There is a new credit revolution taking over the world. Whilst ‘buy now, pay later’ is not a new concept, Klarna offers something unique by allowing customers to avoid paying for almost anything upfront, from a pair of shoes to groceries.
Want to know more? Jamie Cordingley, Head of Irresponsible Lending here, at Legal UK Services, aims to provide an unbiased opinion on this new phenomenon.
So, what is Klarna?
For those of you who have not yet come across this Scandinavian credit revolution, Klarna is a ‘buy now, pay later’ operator, giving its customers the option to pay the full amount after 30 days or split purchases into three equal payments over three months. There is neither interest payable nor a charge for the service and it is based on your credit rating and affordability. So, even if you don’t have the perfect credit history, you may still be accepted and typically if you have over £250 in your bank account consistently over the previous 30 days.
What’s the catch?
Well, if you keep up with the payments as agreed and don’t overstretch yourself elsewhere, there is no catch. It can be an excellent service that aims to assist buyers in getting their desired purchase quickly and without having to save.
There must be some cons?
Of course. If you do not keep up with the payments, then there are tangible repercussions, such as putting the loan into default and sending it to collections. This will negatively impact your credit rating and impair your future ability to gain cheap credit, or even credit at all.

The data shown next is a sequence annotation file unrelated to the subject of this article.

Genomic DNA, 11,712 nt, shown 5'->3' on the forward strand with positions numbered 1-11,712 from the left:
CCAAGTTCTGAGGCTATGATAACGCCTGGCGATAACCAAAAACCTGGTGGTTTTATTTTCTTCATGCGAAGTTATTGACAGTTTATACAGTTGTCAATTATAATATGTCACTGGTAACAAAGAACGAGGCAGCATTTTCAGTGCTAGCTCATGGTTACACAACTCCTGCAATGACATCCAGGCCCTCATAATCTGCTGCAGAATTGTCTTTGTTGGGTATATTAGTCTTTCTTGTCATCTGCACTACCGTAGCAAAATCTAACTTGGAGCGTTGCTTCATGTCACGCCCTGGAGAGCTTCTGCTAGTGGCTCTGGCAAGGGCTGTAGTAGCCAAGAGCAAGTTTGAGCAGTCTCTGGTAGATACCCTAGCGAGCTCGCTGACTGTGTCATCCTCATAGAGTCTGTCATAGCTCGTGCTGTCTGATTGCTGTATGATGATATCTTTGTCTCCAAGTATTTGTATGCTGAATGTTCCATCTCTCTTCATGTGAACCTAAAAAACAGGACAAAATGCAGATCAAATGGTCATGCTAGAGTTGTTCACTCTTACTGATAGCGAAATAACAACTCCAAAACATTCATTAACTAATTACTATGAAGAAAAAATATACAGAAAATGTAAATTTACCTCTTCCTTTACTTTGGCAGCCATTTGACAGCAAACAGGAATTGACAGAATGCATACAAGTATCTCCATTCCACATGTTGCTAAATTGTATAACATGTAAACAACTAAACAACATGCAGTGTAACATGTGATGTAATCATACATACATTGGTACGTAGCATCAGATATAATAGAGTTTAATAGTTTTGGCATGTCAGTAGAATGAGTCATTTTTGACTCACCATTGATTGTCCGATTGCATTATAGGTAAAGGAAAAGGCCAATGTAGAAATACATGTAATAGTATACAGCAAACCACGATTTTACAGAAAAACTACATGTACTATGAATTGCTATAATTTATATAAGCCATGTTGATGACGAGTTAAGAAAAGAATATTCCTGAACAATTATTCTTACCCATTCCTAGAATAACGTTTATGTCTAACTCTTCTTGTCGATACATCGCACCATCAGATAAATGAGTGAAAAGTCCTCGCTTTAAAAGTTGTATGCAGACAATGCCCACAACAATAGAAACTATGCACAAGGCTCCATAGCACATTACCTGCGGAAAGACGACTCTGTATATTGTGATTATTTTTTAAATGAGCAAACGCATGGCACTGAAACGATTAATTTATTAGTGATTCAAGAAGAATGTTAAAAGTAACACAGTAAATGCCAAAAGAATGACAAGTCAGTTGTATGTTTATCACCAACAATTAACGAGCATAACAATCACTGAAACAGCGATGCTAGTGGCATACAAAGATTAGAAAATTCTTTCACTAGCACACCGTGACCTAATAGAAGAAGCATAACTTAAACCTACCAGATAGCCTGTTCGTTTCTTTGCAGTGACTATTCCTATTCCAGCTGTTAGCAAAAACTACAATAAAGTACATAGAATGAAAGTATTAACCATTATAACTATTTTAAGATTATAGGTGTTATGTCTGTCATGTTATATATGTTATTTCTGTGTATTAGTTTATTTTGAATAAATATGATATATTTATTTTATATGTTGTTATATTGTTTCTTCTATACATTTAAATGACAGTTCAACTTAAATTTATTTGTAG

Will it affect my credit if I make all my payments on time?
No, even though Klarna performs a soft search on your credit rating and offers you a short-term loan, it does not impact your rating, if you fulfil your side of the bargain.
How does Klarna make money?
This is probably the number one question our clients ask us once they understand the process. Like debit cards, Klarna makes money on the transaction as it becomes the merchant. Typically, this is £0.30 per transaction or 3.29% of the transaction — whichever cost is more.
What is the future for Klarna?
Klarna is introducing longer-term credit — between six and thirty six-months — including an interest charge. This charge will be up to 18.99% APR, which positions them a little cheaper than credit cards and on par with the high street banks. There are rumours of a Klarna Credit Card, but we are yet to see anything concrete on this.
Overall, Klarna is a great product — but, for many, it is too good to be true. There is always the risk that your circumstances may change during the term of your finance which could affect your ability to make payments and, subsequently, affect your credit. The only true no-risk way to make large purchases is to save first and pay later!
Want to speak to one of our friendly advisors about issues with Klarna or any other credit company? Then give us a call on 0161 518 0980.